AMOS (All-Sky Meteor Orbit System) consists of fish-eye lens, image intensifier, projected lens and digital video camera. The optical system is protected by an outer and inner housing and set of detectors for temperature (inside, outside), air humidity and sky illumination. The system is designed for meteor observation, but could be used for meteorological, geophysical, aviation or satellite observations. The operation of cameras is automated and remotely controlled.
Field of view of AMOS camera in Slovakia.
AMOS system is 100 cm tall and 45 cm wide when closed. When opened, the wings of the enclosure have a maximum span of 180cm. Total weight of the system is 30 kg. System is typically placed 20-50 cm above the ground or roof, to allow air circulation for cooling. AMOS was tested in a wind tunnel and can withstand a wind up to 120 mph (190 km/h). The power consumption of AMOS is 30-70 W (24V electric cord). High-speed internet connection is desirable. Technical details can be previewed here.
AMOS enclosure in opened configuration, showing the internal optical system.
AMOS in opened configuration with dimensions after its installation at La Palma, Canary Islands. Pavol Zigo, Jaroslav Šimon and Juraj Tóth (left to right)
AMOS attached to a console mounted to a side wall above the roof in Tenerife, Canary Islands. Cable for electricity and internet is visible on the bottom of AMOS.
The internal part of system is portable (weight of 6.5 kg, size 50 x 25 cm) and suitable for remote expeditions from the ground or air.
The field of view of the AMOS is 180°x140° and the output digital resolution is 1600x1200 pixels with video frame rate of 20/second. Limiting sensitivity is comparable to human eye (+5.5 mag. stellar objects, +4 mag. for meteors and other moving targets). Detection efficiency is described in this document.
The first prototype has been working at the AGO Modra Observatory since 2007, since then 3 more cameras operate in Slovakia, 2 in Canary Islands, 2 in Chile and more are planned in so-called AMOS Video Meteor Network . Each AMOS camera records about 10,000-20,000 meteors per year depending on location and observing conditions as well as about 50 transient luminous events (sprites, elves). A pair of stations detects 5,000-8,000 common meteors, depending on mutual distance of the stations and observing conditions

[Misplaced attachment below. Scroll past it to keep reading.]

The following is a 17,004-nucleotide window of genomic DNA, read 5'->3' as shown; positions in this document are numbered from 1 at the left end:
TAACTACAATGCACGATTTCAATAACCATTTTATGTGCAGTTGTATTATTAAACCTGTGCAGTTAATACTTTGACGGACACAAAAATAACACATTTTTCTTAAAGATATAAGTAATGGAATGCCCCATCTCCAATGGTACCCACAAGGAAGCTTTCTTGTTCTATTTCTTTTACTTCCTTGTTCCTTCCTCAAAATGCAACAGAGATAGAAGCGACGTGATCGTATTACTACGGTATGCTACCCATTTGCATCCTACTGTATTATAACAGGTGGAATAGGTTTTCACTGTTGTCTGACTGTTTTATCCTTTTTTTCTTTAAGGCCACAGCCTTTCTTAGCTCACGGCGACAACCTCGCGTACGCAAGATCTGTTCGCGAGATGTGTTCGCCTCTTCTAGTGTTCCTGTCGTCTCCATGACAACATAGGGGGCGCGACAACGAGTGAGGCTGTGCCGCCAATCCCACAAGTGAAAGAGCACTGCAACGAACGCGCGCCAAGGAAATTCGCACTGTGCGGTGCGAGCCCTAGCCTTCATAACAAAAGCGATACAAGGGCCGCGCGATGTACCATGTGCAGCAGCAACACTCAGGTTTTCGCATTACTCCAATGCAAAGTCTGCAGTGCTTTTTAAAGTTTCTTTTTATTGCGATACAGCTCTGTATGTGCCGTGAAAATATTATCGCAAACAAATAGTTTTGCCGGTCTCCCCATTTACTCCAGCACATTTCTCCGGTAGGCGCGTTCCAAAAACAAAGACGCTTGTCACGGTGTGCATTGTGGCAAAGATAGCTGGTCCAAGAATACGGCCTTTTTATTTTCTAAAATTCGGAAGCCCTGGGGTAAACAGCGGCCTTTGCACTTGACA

AMOS in Slovakia (Modra), Canary Islands (Roque de los Muchachos, Teide) and in Chile.
The astrometric precision of the all-sky system is 0.03-0.05 degrees which translates to accuracy of tens of meters for meteor atmospheric trajectory precision for a meteor at a distance of several hundred km. The post-processing precision of AMOS meteors is larger after all-sky astrometric reduction methods are applied.
AMOS cameras can be equipped with diffraction grating for spectroscopy. The spectroscopic version of AMOS cam is called AMOS-Spec. The field of view is circular with diameter of 140°, which is the largest field of view meteor spectrograph. The spectral range is in 350 - 900 nm and the spectral resolution is 2.4 nm/pixel. When operating both AMOS and AMOS-Spec at the same location, the obtained meteor spectra can be linked to the heliocentric orbit of the meteoroid.
Spectrum of the meteor in the video frame (top) and SNR spectrogram of the same meteor (bottom).
Patent pending (Registered SR PUV 78-2013). AMOS was awarded at Invento Prague 2013 by Golden Medal.
Principal Investigator: Juraj Tóth
Co-Investigators: Pavol Zigo, Dušan Kalmančok
Grant support: APVV-0517-12, Slovak Research and Development Agency.
Host Institution: Comenius University in Bratislava, Slovakia